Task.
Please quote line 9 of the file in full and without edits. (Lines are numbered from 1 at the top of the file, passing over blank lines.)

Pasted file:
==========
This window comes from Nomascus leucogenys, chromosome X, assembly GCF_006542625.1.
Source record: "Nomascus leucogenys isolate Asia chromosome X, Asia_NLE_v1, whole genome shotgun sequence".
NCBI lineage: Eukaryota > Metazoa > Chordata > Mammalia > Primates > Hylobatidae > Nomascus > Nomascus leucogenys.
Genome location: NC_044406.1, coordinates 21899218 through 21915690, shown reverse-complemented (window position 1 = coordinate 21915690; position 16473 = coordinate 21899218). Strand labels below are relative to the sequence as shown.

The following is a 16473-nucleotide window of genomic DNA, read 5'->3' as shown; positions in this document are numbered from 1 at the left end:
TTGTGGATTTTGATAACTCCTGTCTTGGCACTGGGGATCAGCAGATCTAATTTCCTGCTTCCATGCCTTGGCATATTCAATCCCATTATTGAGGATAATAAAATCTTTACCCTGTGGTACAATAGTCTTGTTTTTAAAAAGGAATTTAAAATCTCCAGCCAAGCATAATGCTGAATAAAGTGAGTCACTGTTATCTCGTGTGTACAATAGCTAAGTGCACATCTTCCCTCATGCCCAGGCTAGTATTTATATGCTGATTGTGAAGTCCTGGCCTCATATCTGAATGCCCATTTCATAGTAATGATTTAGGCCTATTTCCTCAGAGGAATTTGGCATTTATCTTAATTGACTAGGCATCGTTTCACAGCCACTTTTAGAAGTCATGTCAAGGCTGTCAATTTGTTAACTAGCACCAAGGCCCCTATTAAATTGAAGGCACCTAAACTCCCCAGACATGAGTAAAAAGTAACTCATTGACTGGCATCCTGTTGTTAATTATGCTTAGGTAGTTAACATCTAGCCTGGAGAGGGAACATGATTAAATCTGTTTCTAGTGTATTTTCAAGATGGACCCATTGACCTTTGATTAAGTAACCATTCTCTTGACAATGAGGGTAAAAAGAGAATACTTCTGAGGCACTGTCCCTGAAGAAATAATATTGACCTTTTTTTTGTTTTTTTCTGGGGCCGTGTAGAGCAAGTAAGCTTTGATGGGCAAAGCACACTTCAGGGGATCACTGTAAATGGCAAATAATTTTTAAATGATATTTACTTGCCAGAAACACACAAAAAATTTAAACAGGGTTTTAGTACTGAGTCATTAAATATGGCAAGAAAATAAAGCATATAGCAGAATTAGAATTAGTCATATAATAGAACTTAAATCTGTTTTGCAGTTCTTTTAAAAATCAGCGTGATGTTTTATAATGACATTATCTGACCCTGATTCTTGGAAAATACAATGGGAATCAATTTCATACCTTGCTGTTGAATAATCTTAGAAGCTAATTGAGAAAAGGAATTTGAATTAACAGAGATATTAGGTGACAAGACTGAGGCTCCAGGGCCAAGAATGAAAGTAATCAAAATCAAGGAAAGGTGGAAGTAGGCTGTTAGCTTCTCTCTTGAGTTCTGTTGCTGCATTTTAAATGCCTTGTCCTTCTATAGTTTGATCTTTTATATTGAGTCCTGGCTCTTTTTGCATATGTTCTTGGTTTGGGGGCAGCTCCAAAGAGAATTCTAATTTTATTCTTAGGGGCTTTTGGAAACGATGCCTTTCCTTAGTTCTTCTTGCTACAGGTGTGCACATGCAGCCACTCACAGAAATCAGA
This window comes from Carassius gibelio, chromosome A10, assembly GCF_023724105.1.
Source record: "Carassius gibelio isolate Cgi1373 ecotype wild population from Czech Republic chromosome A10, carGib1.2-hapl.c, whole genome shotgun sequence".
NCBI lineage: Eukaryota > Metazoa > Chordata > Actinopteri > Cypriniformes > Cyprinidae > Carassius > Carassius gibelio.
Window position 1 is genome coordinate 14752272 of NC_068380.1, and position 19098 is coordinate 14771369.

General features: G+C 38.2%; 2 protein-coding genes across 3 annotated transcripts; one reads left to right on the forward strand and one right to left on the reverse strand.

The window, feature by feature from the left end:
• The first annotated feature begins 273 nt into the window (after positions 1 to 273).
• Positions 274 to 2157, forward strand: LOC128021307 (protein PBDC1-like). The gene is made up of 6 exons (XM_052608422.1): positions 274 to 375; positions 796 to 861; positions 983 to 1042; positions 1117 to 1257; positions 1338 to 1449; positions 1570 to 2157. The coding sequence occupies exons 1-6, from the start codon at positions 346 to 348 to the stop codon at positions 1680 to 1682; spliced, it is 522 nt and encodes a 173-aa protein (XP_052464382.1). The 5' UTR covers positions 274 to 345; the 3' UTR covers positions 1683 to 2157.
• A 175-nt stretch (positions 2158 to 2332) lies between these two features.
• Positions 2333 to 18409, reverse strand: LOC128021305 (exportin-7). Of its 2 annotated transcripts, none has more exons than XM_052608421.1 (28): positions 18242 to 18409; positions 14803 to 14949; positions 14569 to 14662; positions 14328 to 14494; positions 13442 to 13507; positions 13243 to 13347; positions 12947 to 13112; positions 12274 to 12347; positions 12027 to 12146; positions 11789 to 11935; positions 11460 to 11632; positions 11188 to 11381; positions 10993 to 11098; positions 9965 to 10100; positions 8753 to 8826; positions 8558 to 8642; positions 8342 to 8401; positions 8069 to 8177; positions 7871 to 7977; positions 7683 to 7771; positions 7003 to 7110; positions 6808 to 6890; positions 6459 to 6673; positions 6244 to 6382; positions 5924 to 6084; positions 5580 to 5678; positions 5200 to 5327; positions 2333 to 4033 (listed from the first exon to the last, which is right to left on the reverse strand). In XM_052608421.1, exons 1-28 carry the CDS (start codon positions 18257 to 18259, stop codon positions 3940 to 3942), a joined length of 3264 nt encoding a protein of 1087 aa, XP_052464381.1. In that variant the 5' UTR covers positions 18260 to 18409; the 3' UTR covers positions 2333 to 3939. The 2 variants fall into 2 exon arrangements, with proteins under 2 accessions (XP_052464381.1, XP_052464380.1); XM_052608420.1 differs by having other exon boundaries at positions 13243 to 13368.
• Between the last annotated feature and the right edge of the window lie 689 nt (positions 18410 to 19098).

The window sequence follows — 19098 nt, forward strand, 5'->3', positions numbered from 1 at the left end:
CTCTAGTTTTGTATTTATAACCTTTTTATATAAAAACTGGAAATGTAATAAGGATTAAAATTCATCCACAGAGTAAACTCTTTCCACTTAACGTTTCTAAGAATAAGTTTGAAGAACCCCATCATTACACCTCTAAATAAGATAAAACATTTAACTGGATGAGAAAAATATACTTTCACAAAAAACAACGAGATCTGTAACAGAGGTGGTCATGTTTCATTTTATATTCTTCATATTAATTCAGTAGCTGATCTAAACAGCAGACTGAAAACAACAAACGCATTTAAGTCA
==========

NCBI lineage: Eukaryota > Metazoa > Chordata > Actinopteri > Cypriniformes > Cyprinidae > Carassius > Carassius gibelio.